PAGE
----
A second way in which tax policy can alter this initially-generated distribution is through the taxation of wealth. It is true that taking away wealth from the few, however wealthy, and giving it to the many, however poor, would not in most developing countries have much visible impact on the well-being of most people, given the relative numbers in the two groups. However, this is, in a sense, irrelevant since the primary aim of taxing wealth—in addition to encouraging the more efficient utilization of capital—is not to make the poor richer but to make the rich less powerful. One relevant point of particular interest in many developing countries is that an effective land tax will in itself tend to have an initial primary redistributive impact through reducing land prices. A more important point is that heavier taxes on wealth (or on income from capital) must be imposed to offset the effects on incomes of the higher returns to owners of capital—the rich—which would result from those policies designed to raise the relative price of capital to its true scarcity value in poor countries. If this is not done, the presumably undesirable distributional impact of making wealthy capitalists wealthier will have to be counted as a partial counterbalance to the poverty-relieving effect of increasing employment through more rational factor pricing.
There are, of course, well-known limitations in most countries on the political and administrative feasibility of land taxes, net wealth taxes, and death taxes. There is also some possibility of adversely affecting savings, though the importance of this effect is generally greatly exaggerated: there are few other taxes which can tap the same segments of the population with less adverse impact than wealth taxes. Although the impact of wealth taxation will no doubt usually be minor, on the whole it seems clear that those who wish to use the fiscal system for redistributive purposes should pay much closer attention to the role of wealth taxation, both as a means of redistribution in itself and as a support for such more direct approaches to the problem as land reform and more rational factor prices.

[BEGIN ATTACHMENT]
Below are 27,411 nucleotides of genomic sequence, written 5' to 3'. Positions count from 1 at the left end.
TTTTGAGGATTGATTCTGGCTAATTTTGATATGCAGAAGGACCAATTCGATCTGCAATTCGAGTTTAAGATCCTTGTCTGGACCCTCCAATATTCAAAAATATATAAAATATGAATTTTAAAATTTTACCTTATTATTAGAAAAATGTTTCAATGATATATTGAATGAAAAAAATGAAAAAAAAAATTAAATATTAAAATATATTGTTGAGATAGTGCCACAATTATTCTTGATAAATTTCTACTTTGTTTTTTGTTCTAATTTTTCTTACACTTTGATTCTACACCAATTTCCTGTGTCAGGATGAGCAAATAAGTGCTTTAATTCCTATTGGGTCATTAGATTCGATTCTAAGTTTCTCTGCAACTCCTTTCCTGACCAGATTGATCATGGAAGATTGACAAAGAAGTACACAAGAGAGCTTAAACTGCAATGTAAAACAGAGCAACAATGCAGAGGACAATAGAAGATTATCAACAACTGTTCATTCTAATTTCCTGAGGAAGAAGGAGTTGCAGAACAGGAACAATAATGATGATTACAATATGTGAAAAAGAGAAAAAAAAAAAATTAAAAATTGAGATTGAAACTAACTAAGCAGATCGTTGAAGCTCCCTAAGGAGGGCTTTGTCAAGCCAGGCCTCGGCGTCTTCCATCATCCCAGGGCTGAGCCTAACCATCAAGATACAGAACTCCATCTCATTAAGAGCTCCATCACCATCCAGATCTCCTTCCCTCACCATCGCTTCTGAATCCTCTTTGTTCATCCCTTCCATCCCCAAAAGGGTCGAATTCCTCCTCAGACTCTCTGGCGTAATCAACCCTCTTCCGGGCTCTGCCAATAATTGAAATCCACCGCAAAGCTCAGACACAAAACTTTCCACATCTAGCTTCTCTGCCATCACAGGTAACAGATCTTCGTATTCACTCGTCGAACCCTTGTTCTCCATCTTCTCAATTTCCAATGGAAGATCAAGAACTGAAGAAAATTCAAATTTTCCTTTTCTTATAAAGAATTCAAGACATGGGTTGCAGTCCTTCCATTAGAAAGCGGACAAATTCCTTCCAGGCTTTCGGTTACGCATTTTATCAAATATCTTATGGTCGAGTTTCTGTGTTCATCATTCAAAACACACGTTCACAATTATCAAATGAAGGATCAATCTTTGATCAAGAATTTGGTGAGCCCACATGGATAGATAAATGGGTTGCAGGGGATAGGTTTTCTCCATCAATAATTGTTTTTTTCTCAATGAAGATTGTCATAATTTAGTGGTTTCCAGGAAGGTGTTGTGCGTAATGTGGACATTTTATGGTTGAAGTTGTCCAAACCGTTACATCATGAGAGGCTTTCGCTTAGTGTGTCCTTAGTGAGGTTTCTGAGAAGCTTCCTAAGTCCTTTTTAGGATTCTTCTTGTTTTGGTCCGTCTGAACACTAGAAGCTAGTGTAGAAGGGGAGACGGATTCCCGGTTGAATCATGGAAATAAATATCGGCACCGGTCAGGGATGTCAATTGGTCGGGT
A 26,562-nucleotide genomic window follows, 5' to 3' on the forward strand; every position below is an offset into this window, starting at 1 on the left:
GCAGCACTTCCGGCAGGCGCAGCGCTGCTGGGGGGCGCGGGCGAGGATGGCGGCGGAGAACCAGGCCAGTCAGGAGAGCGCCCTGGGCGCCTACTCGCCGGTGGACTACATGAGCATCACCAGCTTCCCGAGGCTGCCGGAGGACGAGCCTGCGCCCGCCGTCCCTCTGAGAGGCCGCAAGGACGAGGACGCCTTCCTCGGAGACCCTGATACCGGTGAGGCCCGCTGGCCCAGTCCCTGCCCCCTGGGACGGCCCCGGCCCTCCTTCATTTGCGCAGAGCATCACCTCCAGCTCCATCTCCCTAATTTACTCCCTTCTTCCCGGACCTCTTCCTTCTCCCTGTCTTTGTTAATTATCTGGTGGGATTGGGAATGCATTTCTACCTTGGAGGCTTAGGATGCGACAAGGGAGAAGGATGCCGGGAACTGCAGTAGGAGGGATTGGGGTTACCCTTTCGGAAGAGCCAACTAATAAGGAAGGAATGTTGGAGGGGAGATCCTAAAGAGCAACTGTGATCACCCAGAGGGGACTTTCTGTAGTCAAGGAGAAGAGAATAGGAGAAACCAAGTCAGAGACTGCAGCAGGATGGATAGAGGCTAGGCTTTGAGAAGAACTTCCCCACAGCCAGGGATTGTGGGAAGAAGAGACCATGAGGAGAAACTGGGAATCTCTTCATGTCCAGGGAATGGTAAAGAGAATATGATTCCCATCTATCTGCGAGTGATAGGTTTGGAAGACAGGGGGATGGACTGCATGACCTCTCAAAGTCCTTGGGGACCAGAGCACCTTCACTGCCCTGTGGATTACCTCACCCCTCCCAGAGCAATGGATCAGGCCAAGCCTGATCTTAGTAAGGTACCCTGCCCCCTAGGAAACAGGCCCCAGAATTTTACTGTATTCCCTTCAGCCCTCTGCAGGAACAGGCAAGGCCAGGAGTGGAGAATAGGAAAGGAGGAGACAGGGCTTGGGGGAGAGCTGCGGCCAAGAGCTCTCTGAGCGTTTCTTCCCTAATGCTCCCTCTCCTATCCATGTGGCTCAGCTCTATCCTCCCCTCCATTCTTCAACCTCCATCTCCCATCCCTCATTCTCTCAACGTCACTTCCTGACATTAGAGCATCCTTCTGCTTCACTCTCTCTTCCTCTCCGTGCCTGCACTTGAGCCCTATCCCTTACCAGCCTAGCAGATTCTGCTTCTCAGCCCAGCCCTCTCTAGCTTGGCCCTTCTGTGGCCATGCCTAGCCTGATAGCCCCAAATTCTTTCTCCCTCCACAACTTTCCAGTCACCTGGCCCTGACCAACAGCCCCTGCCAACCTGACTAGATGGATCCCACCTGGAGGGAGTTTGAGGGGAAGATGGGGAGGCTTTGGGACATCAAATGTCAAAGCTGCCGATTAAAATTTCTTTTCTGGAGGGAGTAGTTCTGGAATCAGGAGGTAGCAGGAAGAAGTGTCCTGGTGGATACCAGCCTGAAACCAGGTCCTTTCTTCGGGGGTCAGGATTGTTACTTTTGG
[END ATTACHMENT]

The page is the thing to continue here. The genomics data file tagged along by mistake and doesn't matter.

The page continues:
The other approach to fiscal redistribution, and a more traditional focus for fiscal discussion, is to redistribute income after it has been initially distributed by the workings of the economic system: this may be called secondary redistribution. Conventionally, it is argued that the major instrument which should be used for this purpose is a global progressive personal income tax. Unfortunately, in many developing countries this tax is neither global in coverage (since many forms of income escape effective taxation), nor (for that reason) particularly progressive nor, indeed, really on personal income. In fact, the income tax in practice all too often amounts to a tax on certain forms of earned income, with only scattered coverage (largely through presumptive assessments) of many of the other forms of income—rents, dividends, interest, profits—which accrue particularly to the better-off groups in society.
In the political and administrative circumstances of many developing countries, an attempt to levy a truly effective personal income tax may in fact end up by imposing a still heavier burden on income from labor while continuing to fail to reach income from property effectively. The same degree of failure in attempts to tax wealth—if one may speak in this very relative fashion—is likely to lead to much better results, both distributionally and allocatively. While the potential of the income tax to produce significant revenues over the long run should not be neglected, it would thus be a mistake to rely solely upon it to correct all distributional ills. In many countries, progressive taxes on consumption combined with wealth taxes may prove as good or better for this purpose.
The attack on poverty